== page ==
Although the costs of CarbFix process are high – an estimated US$17/t of CO2 – the team hope that the approach might have the cost advantage over traditional CCS methods in the long run. Because of the risk of leakage, a conventional storage site would have to be monitored, potentially for hundreds of years, at a cost that is difficult to estimate. A CarbFix site, with its stable minerals, could be left alone.
But even if CCS science develops, it likely will not reach the kind of scale—billions of tonnes of stored carbon—that is necessary to fight climate change. The technology faces two major obstacles: Economic cost and political indifference. The costs outlined by CarbFix highlight just how extraordinarily expensive it is to capture and store carbon. It not only requires power plants to install equipment for capturing and transporting the carbon, but also necessitates huge water reserves. Coal companies have no incentive to invest in the technology on their own, when it is inexpensive to let carbon escape into the air. This may be why companies, such as Peabody Energy, are happy to promote the idea of “clean coal” and leave it at that: as an idea, with no actual investment. Peabody is notorious in the UK for its run in with the country's advertising authority, which ruled Peabody's "Advanced Energy For Life" advertising campaign was "misleading" in the way it used the term 'clean coal'. The term is misleading, the argument goes, because there is nothing clean about coal – the most polluting of the fossil fuels – and that CCS is undeveloped and at any rate can never truly negate the emissions released by the burning of the "black stuff". Coal companies know this, and so they, like Peabody, are happy to tout lines about CCS and pay lip service to the idea of reducing emissions without taking any real course of action to curb global warming and climate change. This attitude explains why there are only a handful of large projects around the world. And why would the coal industry want to spend its money on expensive technology? The US$17/t cost of CarbFix's method is, after all, about twice the cost of transporting and injecting the gas alone.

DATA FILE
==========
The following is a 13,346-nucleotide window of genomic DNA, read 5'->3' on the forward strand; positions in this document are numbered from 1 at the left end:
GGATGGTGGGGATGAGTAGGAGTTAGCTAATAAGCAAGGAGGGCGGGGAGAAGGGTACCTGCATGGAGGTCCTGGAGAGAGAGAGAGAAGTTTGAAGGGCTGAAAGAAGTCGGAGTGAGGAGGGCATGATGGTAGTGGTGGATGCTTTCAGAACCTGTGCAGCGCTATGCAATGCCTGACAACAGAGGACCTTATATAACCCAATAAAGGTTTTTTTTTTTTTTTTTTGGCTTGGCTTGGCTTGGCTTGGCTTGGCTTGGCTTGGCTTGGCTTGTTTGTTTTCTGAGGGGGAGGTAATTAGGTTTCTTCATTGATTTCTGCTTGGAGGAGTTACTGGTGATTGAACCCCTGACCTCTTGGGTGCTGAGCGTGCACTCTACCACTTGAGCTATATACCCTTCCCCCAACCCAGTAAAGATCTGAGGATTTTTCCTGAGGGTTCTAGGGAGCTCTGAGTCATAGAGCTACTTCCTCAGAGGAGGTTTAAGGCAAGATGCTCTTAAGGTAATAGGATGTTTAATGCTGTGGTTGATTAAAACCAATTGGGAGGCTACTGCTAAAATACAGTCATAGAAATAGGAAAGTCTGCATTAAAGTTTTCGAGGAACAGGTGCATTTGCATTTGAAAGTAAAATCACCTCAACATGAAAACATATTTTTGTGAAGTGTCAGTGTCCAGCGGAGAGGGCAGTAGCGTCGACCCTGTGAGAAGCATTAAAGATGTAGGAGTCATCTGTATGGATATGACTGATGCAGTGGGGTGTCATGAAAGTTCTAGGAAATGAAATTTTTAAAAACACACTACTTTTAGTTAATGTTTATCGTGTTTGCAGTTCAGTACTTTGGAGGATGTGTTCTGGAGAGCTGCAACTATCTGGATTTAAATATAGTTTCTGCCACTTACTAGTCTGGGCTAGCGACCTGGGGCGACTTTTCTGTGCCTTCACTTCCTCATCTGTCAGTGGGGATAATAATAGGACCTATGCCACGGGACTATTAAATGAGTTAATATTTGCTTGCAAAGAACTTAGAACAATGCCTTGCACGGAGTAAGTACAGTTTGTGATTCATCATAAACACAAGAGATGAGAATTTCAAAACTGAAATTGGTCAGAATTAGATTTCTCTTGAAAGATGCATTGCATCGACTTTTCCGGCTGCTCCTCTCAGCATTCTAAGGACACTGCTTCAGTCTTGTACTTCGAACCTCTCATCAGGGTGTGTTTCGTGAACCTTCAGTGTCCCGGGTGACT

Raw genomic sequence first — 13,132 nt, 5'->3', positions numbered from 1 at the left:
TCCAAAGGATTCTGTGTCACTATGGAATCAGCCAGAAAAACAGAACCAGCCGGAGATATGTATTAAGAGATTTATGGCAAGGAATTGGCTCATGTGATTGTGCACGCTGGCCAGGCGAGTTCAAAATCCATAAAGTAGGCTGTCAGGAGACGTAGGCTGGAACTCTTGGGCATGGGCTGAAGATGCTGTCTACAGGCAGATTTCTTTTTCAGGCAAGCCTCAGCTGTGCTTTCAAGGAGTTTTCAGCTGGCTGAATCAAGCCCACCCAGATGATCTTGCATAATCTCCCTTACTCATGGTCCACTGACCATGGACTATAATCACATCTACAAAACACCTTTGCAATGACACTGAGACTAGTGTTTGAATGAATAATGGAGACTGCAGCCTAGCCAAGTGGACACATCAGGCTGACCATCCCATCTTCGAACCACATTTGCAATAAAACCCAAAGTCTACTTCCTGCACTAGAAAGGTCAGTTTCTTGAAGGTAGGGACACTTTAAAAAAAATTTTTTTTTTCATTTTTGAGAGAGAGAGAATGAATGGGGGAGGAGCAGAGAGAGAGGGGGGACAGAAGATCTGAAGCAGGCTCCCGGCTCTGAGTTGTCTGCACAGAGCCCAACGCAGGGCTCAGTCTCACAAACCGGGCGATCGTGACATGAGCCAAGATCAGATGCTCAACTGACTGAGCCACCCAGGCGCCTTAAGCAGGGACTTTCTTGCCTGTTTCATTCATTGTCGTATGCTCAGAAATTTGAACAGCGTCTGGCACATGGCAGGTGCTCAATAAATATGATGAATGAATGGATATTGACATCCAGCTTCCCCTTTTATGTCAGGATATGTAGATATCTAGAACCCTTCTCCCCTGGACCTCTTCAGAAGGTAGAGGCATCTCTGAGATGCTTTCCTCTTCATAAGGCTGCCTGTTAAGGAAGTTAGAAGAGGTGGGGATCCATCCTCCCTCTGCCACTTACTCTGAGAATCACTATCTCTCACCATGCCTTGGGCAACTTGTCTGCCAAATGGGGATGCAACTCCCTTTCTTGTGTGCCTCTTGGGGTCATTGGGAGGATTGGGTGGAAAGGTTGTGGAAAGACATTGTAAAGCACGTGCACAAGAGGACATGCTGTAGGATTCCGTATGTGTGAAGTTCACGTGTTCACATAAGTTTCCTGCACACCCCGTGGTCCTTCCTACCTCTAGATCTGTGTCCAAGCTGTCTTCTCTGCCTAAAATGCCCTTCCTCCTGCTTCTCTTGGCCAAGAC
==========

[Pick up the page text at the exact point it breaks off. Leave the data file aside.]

Of course, regulation and the right policies can compel companies to invest in CCS. For example, an aggressive tax on carbon—essentially fining companies for polluting—would help to make CCS more appealing. The Obama administration’s proposed regulations on power plants also require future plants to invest in CCS technology to capture between 30 – 50% of their carbon emissions.
Arguably, however, investing in renewables and energy efficiency makes more sense than mandating an unproven technology that does not solve long-term warming. As the Times noted: “given the economics of carbon storage are already poor, it is difficult to see many companies taking on the added expense of injecting water, too.”
According to a report from the National Research Council and National Academy of Sciences, "most carbon dioxide removal strategies have limited technical capacity, and absent some unforeseen technological innovation, large-scale deployment would cost as much or more than replacing fossil fuels with low carbon-emission energy sources." When it comes to mitigating climate change, the report said, "There is no substitute for dramatic reductions in greenhouse gas emissions."
In short therefore, it seems as though the time may have come when we begin to leave coal and other fossil fuels where they come from: in the ground.
Edited from various sources by Sam Dodson
Read the article online at: https://www.worldcoal.com/power/11022015/coal-carbon-and-global-warming-1872/